The official start of the first-quarter reporting season was given with the earnings statement of the banks Wells Fargo and JPMorgan Chase. However, 6% of the companies in the S&P 500 already reported their actual results for the quarter, with 83% of them having a positive EPS surprise and 59% have reported a positive revenue surprise.
However, the new reporting season comes amid the expectations of Wall Street for decline for Q1 2019 earnings by 4.3%, which will be the worst reporting season since 2016.
Foreign exchange has been cited on the most earnings calls to date as a factor that either had a negative impact on earnings or revenues in Q1 or is expected to have a negative impact on earnings and revenues in future quarters. Higher wages and labor costs were also important factors for worsening earnings.
However, despite analysis, the start of the earnings season was better than expected following the higher profit reported by two key financial institutions – JPMorgan Chase and Wells Fargo.
The results of the banks are closely monitored by investors for the health of the US economy and the financial system.
JPMorgan Chase reported new record earnings
The US investment bank JPMorgan Chase achieved new records with its latest earnings statement. The largest US bank reported better-than-expected earnings for the first quarter, alleviating fears that a slowdown in economic growth could affect the performance of the financial institution.
The largest US bank by assets shows that its business remains strong in the first three months of 2019 thanks to strong US economic growth, moderate inflation and strong consumer and business confidence.
The consumer loans granted by the bank increased by 4% compared to the same period of the previous year. JPMorgan’s total revenue rose by 4% to 29.85 billion USD, a record level for the bank. For comparison, analysts expected revenue of 28.44 billion USD.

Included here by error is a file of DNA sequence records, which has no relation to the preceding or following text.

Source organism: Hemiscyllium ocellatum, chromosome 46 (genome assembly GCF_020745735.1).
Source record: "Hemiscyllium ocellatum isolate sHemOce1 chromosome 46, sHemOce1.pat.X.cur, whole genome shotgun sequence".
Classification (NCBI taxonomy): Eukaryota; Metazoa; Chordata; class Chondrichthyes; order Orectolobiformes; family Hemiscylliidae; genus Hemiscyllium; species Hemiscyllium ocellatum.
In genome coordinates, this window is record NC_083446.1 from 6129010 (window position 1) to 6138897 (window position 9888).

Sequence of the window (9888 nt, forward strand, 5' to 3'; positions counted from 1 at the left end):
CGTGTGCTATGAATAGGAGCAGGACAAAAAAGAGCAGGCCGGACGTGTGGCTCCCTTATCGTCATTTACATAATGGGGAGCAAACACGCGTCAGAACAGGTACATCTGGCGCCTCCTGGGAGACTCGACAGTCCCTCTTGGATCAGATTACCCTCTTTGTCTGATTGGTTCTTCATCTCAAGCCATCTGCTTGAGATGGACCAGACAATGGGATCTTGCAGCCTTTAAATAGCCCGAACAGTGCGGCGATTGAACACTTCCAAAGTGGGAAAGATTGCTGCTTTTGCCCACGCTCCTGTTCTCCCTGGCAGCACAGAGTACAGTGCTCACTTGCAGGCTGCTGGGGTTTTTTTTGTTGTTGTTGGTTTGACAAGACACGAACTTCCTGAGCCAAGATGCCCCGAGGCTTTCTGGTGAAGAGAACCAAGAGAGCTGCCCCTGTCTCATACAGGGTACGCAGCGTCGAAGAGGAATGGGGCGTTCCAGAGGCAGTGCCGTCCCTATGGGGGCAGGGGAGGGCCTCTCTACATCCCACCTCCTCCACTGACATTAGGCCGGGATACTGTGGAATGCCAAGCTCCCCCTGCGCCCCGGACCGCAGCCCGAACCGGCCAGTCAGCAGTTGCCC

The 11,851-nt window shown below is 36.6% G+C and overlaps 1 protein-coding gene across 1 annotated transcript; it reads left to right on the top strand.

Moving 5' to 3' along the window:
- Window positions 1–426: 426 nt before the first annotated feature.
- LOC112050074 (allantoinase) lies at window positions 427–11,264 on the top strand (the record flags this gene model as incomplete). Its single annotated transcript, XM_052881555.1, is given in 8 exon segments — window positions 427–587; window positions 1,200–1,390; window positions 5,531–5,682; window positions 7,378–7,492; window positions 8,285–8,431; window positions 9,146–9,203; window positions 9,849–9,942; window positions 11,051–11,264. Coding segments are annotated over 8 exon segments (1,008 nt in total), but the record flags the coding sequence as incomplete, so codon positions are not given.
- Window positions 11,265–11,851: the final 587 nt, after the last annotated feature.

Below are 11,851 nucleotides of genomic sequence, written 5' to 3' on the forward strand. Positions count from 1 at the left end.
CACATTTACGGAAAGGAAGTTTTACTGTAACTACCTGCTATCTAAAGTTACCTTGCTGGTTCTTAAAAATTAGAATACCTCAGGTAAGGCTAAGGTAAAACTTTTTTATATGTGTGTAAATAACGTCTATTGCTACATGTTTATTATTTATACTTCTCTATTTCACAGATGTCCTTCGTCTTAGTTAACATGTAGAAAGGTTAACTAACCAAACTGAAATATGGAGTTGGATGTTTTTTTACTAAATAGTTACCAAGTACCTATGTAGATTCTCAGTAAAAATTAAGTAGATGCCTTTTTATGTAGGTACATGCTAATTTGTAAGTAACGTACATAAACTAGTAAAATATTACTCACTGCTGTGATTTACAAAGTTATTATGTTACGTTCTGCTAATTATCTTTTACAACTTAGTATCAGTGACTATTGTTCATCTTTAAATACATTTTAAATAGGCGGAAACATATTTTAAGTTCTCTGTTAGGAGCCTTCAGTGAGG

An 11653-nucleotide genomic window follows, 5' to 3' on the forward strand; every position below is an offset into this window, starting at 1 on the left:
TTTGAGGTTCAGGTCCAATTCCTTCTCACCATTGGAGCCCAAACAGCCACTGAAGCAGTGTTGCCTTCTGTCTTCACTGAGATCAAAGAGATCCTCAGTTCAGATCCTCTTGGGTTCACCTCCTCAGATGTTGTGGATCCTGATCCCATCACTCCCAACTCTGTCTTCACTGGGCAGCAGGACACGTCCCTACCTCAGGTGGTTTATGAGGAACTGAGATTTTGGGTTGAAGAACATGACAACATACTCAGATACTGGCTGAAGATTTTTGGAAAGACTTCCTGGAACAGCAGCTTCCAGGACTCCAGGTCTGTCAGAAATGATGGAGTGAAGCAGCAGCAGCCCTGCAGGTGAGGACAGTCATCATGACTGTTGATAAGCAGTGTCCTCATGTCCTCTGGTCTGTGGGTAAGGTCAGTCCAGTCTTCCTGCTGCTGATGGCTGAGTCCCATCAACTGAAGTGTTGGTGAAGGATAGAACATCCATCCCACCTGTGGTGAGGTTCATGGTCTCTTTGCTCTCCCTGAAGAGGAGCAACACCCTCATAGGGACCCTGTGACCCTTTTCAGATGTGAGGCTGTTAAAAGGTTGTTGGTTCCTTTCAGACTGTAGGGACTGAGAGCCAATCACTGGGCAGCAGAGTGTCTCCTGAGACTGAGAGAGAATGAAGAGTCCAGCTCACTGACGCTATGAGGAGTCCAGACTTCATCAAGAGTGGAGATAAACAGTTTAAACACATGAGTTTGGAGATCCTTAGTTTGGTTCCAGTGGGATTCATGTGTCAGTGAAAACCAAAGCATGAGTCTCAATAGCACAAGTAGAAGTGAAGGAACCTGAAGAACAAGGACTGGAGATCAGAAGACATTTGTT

The net profit rose to a record 9.18 billion USD or 2.65 USD per share in the quarter ended March 31. A year earlier, the bank reported a profit of 8.71 billion USD or 2.37 USD per share. This is a 5% growth and is the highest value in the creditor’s history. Moreover, JPMorgan beam analysts expectations for earnings to reach 2.35 USD per share. The net interest income of the bank rose by 8% to 14.6 billion USD.
The bank’s net interest margin, a key indicator of profitability, rose by only 0.02 percentage points over the fourth quarter. This is a slower acceleration rate than the previous two quarters. The investors are concerned that the bank’s net interest margins may have reached their highest levels against the background of the Federal Reserve signal that it is unlikely to raise interest rates in short-term, and the spread between short- and long-term interest rates has shrunk.
The JPMorgan report also shows another warning sign. In the commercial lending segment, there are provisions of 90 million USD earmarked in the first quarter, mainly due to the decline in the creditworthiness of so-called “selected” commercial and industrial borrowers.
Wells Fargo earnings top estimates
America’s fourth-largest bank Wells Fargo reported a 16% jump in first-quarter profits thanks to lower expenses, which beat Wall Street’s expectations.
The embattled lender announced adjusted earnings of 1.20 USD per share. The revenues for the quarter totalled 21.6 billion USD, topping the 21 billion USD that analysts were hoping for. Net interest margin, however, missed estimates, coming in at 2.91%, below the 2.93% that was expected.
Wells Fargo reported a 3% decline in total average deposits during the first quarter to 1.3 trillion USD. The bank blamed lower wholesale banking and a decrease in wealth and investment management deposits. Consumer and small business banking deposits dipped 2% to 740 billion USD.
Wells Fargo’s total average loans stood at 950.1 billion USD, down very slightly from a year ago. The bank reported quarter-over-quarter declines in auto, credit card and commercial loans.
The lender remains under a growth restriction from the Federal Reserve and is operating under fourteen other consent orders. The bank continues to work to resolve a raft of scandals that have dogged the lender over the past year. It’s the bank’s first earnings report since Tim Sloan stepped down suddenly as CEO late last month. Sloan, a three-decade veteran of Wells Fargo, struggled to move the bank past two-and-a-half years of scandals that have hurt its reputation and its bottom line.